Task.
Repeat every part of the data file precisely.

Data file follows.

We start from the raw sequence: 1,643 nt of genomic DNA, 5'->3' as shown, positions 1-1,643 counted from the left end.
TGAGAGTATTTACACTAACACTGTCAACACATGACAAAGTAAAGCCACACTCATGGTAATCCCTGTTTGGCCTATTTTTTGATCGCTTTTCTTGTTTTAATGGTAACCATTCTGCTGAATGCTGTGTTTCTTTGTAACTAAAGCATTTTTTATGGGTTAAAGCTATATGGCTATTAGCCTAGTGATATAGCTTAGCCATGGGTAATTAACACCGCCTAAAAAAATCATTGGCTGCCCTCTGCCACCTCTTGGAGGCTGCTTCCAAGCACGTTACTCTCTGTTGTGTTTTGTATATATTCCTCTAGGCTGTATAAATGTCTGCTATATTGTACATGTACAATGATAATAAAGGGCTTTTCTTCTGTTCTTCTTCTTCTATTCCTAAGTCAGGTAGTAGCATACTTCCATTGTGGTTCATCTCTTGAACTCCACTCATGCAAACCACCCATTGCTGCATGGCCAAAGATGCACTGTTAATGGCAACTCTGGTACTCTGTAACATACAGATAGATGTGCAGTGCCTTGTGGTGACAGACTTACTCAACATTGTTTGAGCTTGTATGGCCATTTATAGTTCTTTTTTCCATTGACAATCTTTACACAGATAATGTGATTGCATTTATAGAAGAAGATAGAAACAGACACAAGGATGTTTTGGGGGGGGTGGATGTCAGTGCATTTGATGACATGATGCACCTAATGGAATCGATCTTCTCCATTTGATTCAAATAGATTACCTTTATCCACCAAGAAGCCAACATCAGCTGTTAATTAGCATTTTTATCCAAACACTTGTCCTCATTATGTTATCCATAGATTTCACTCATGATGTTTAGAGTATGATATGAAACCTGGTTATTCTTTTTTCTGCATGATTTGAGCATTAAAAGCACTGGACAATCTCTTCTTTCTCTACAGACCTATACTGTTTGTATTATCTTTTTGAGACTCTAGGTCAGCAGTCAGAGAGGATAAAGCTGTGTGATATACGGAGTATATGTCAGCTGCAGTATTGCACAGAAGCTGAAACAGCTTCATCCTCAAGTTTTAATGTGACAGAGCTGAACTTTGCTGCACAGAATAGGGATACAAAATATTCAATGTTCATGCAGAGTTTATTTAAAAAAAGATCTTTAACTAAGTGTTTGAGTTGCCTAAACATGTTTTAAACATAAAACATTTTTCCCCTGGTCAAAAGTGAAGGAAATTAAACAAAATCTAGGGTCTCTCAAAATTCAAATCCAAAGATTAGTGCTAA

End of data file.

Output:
We start from the raw sequence: 1,643 nt of genomic DNA, 5'->3' as shown, positions 1-1,643 counted from the left end.
TGAGAGTATTTACACTAACACTGTCAACACATGACAAAGTAAAGCCACACTCATGGTAATCCCTGTTTGGCCTATTTTTTGATCGCTTTTCTTGTTTTAATGGTAACCATTCTGCTGAATGCTGTGTTTCTTTGTAACTAAAGCATTTTTTATGGGTTAAAGCTATATGGCTATTAGCCTAGTGATATAGCTTAGCCATGGGTAATTAACACCGCCTAAAAAAATCATTGGCTGCCCTCTGCCACCTCTTGGAGGCTGCTTCCAAGCACGTTACTCTCTGTTGTGTTTTGTATATATTCCTCTAGGCTGTATAAATGTCTGCTATATTGTACATGTACAATGATAATAAAGGGCTTTTCTTCTGTTCTTCTTCTTCTATTCCTAAGTCAGGTAGTAGCATACTTCCATTGTGGTTCATCTCTTGAACTCCACTCATGCAAACCACCCATTGCTGCATGGCCAAAGATGCACTGTTAATGGCAACTCTGGTACTCTGTAACATACAGATAGATGTGCAGTGCCTTGTGGTGACAGACTTACTCAACATTGTTTGAGCTTGTATGGCCATTTATAGTTCTTTTTTCCATTGACAATCTTTACACAGATAATGTGATTGCATTTATAGAAGAAGATAGAAACAGACACAAGGATGTTTTGGGGGGGGTGGATGTCAGTGCATTTGATGACATGATGCACCTAATGGAATCGATCTTCTCCATTTGATTCAAATAGATTACCTTTATCCACCAAGAAGCCAACATCAGCTGTTAATTAGCATTTTTATCCAAACACTTGTCCTCATTATGTTATCCATAGATTTCACTCATGATGTTTAGAGTATGATATGAAACCTGGTTATTCTTTTTTCTGCATGATTTGAGCATTAAAAGCACTGGACAATCTCTTCTTTCTCTACAGACCTATACTGTTTGTATTATCTTTTTGAGACTCTAGGTCAGCAGTCAGAGAGGATAAAGCTGTGTGATATACGGAGTATATGTCAGCTGCAGTATTGCACAGAAGCTGAAACAGCTTCATCCTCAAGTTTTAATGTGACAGAGCTGAACTTTGCTGCACAGAATAGGGATACAAAATATTCAATGTTCATGCAGAGTTTATTTAAAAAAAGATCTTTAACTAAGTGTTTGAGTTGCCTAAACATGTTTTAAACATAAAACATTTTTCCCCTGGTCAAAAGTGAAGGAAATTAAACAAAATCTAGGGTCTCTCAAAATTCAAATCCAAAGATTAGTGCTAA